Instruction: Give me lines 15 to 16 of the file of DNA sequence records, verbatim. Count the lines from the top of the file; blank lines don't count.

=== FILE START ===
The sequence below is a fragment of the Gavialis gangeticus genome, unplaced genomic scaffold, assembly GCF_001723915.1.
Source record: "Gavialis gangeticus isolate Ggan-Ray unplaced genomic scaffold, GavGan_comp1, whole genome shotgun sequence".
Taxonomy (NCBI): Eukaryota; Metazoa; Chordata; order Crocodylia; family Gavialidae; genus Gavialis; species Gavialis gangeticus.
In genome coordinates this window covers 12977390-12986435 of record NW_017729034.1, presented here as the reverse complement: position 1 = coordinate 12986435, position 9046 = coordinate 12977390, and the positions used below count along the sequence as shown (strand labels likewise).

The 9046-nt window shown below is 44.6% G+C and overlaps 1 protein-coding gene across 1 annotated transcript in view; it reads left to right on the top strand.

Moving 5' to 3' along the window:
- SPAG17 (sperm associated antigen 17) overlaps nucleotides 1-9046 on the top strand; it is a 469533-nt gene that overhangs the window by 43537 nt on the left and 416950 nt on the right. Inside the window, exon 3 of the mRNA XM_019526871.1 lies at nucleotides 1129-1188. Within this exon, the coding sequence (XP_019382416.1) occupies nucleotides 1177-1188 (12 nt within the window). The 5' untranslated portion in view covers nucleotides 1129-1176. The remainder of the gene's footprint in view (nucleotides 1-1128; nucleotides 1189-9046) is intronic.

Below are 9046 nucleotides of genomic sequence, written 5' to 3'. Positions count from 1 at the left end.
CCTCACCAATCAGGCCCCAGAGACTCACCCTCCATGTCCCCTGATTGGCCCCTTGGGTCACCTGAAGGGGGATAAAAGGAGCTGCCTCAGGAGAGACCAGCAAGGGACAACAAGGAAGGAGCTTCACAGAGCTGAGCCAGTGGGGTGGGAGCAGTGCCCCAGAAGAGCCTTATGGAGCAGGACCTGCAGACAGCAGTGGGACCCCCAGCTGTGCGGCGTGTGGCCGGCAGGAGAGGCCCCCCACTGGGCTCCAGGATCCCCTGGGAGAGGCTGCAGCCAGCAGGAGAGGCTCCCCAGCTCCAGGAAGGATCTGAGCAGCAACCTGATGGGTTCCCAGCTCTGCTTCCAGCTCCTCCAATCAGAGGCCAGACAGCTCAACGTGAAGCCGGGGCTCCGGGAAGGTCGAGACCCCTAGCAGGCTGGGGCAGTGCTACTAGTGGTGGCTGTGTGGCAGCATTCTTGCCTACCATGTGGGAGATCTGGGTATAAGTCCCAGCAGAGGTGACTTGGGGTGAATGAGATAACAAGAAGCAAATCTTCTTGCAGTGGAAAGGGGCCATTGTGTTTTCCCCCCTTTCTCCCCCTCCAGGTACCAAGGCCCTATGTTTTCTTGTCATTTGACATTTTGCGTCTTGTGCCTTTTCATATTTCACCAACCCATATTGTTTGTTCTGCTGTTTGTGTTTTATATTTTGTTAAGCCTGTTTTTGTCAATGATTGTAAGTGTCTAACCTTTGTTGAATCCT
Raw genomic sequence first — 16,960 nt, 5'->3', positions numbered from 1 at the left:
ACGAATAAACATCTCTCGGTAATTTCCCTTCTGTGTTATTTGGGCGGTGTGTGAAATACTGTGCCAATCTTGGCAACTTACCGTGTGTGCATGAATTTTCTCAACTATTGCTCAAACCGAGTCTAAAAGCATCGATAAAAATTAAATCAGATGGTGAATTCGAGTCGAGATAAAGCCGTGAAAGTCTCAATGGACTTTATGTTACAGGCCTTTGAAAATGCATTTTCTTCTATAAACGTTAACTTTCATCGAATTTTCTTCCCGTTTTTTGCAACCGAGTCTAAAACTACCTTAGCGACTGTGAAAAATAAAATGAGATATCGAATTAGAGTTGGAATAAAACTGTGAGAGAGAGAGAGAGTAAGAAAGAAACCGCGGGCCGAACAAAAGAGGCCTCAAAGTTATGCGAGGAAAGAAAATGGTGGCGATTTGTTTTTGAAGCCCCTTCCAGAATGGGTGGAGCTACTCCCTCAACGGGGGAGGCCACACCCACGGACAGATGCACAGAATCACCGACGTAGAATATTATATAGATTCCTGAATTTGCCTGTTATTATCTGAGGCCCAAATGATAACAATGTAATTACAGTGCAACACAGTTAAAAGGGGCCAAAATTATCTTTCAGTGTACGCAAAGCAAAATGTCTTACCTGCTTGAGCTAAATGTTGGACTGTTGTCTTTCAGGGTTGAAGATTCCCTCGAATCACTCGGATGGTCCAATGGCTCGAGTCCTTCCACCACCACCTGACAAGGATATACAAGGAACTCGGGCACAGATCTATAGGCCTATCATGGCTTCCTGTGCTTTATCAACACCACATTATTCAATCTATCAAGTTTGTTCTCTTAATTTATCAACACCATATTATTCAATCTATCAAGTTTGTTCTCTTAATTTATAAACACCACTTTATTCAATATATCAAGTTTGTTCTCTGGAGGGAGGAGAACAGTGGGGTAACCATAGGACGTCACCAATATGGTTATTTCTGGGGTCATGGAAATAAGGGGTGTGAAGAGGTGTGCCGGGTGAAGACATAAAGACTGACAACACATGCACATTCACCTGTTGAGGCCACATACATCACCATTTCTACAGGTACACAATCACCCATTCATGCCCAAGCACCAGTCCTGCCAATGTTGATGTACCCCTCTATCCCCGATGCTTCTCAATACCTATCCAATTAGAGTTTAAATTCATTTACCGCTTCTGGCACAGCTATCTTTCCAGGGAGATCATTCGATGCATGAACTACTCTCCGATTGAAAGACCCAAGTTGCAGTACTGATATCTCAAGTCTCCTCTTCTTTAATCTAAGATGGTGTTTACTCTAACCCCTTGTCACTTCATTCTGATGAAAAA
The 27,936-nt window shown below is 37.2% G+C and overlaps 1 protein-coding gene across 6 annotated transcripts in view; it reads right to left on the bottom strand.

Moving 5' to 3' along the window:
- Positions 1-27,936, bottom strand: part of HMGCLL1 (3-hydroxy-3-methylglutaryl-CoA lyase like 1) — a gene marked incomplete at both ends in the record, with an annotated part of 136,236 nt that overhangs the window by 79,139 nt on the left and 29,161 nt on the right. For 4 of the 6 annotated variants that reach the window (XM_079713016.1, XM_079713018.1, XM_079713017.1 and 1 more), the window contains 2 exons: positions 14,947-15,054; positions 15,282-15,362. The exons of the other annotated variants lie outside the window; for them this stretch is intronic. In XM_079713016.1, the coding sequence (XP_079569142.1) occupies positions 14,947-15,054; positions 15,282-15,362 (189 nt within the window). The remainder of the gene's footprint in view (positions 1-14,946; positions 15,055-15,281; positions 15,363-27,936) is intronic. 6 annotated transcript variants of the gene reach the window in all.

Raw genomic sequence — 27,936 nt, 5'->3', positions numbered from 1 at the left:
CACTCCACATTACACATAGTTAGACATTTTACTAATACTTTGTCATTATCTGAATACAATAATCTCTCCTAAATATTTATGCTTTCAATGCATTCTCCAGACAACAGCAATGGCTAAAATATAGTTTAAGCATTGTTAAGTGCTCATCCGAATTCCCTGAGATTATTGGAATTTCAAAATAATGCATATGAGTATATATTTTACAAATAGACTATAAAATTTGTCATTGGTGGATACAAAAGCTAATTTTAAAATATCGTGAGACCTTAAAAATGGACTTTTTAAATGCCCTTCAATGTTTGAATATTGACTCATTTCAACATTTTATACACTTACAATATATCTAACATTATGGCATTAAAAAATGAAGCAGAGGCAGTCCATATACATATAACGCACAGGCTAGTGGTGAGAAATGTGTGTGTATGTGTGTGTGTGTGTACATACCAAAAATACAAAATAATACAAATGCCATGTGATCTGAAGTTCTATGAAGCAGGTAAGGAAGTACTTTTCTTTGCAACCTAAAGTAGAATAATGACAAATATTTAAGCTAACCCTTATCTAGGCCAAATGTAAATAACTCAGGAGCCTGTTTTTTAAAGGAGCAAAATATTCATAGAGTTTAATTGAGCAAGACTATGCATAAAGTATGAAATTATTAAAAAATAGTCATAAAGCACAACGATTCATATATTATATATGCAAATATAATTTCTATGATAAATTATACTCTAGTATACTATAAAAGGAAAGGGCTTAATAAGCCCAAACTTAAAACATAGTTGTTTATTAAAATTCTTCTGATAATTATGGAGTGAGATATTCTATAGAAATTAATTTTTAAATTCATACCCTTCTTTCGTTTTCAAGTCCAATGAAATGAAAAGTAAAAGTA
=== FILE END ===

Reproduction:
Raw genomic sequence — 27,936 nt, 5'->3', positions numbered from 1 at the left:
CACTCCACATTACACATAGTTAGACATTTTACTAATACTTTGTCATTATCTGAATACAATAATCTCTCCTAAATATTTATGCTTTCAATGCATTCTCCAGACAACAGCAATGGCTAAAATATAGTTTAAGCATTGTTAAGTGCTCATCCGAATTCCCTGAGATTATTGGAATTTCAAAATAATGCATATGAGTATATATTTTACAAATAGACTATAAAATTTGTCATTGGTGGATACAAAAGCTAATTTTAAAATATCGTGAGACCTTAAAAATGGACTTTTTAAATGCCCTTCAATGTTTGAATATTGACTCATTTCAACATTTTATACACTTACAATATATCTAACATTATGGCATTAAAAAATGAAGCAGAGGCAGTCCATATACATATAACGCACAGGCTAGTGGTGAGAAATGTGTGTGTATGTGTGTGTGTGTGTACATACCAAAAATACAAAATAATACAAATGCCATGTGATCTGAAGTTCTATGAAGCAGGTAAGGAAGTACTTTTCTTTGCAACCTAAAGTAGAATAATGACAAATATTTAAGCTAACCCTTATCTAGGCCAAATGTAAATAACTCAGGAGCCTGTTTTTTAAAGGAGCAAAATATTCATAGAGTTTAATTGAGCAAGACTATGCATAAAGTATGAAATTATTAAAAAATAGTCATAAAGCACAACGATTCATATATTATATATGCAAATATAATTTCTATGATAAATTATACTCTAGTATACTATAAAAGGAAAGGGCTTAATAAGCCCAAACTTAAAACATAGTTGTTTATTAAAATTCTTCTGATAATTATGGAGTGAGATATTCTATAGAAATTAATTTTTAAATTCATACCCTTCTTTCGTTTTCAAGTCCAATGAAATGAAAAGTAAAAGTA